summary Since several years, the term emergence is mentioned in the paradigm of chaos and complexity. Following this approach, complex system constituted by multitude of individual develop global behavioral properties on the base of local chaotic interactions (self-organization). These theories, developed in scientific and philosophical milieus are rapidly spreading as a "way of thinking" in the several fields of cognitive activities. According to this "way of thinking" it is possible revise some fundamental themes as the economic systems, the cultural systems, the scientific paths, the communication nets under a new approach where nothing is pre-determined, but the global evolution is determined by specific mechanisms of interaction and fundamental events (bifurcation). With a jump in scale of the life, also other basic concepts related to the individuals as intelligence, consciousness, psyche can be revised as self-organizing phenomena. Such a conceptual fertility has been the base for the revision of the artistic activities as flexible instruments for the investigation of imaginary worlds, metaphor of related real worlds. In this sense we claim to the artist a role of "researcher". Through the free exploration of new concepts, he can evoke qualities, configurations and hypothesis which have an esthetical and expressive value and in the most significant cases, they can induce nucleation of cultural and scientific bifurcation. Our vision of the art-science relation is of cooperative type instead of the conflict of the past decades. In this paper we describe some of the most significant realized artworks in order to make explicit the concepts and basic themes. One of the fundamental topics is the way to generate and think to the artwork. Our characterization is to see the artwork not as a static finished product, but as an instance or a dynamic sequence of instances of a creative process which continuously evolves. In this sense, the attention is focused on the "generative idea" which constitutes the envelop of the artworks generable by the process. In this approach the role of technology (computers, synthesizers) is fundamental to create the dimension of the generative environment. Another characterizing aspect of our artworks is derived by the previous approach and specifically related to the interactive installations. The classical relation between artist, artwork and observers is viewed as an unidirectional flux of messages from the artist to the observer through the artwork. In our approach artist, artwork and observer are autonomous entities provided with own personality which jointly intervene to determine the creative paths. The artist which generate the environment in not longer the "owner" of the artwork; simply he dialectically bring the generative environment (provided by a certain degree of autonomy) towards cultural and creative "void" spaces (not still discovered). The observers start from these platforms to generate other creative paths, sometimes absolutely unexpected , developing their new dialectical relations with the artwork itself. The results derived by these positions characterize the expressive elements of the artworks (images, sequences and sounds) as the outcomes of emergent behavior or dynamics both in the sense of esthetical shapes emergent from fertile generative environments, either in terms of emergent relations between artist, artwork and observer, either in terms of concepts which emerge by the metaphor of artificial worlds to produce imaginary hypothesis for the real worlds.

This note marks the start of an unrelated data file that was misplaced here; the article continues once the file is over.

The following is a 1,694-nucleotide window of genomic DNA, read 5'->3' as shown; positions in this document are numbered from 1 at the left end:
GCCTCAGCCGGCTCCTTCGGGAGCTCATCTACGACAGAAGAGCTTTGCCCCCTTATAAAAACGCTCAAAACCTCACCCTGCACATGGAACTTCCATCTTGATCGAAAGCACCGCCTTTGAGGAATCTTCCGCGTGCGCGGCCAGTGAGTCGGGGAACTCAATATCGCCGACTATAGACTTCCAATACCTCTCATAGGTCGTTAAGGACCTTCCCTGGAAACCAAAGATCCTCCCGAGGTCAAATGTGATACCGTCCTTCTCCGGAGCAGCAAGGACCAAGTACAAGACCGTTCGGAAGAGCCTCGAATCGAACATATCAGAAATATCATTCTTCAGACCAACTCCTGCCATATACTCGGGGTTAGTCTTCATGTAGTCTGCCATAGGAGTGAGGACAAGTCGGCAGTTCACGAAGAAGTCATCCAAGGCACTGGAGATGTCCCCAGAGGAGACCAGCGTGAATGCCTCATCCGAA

series other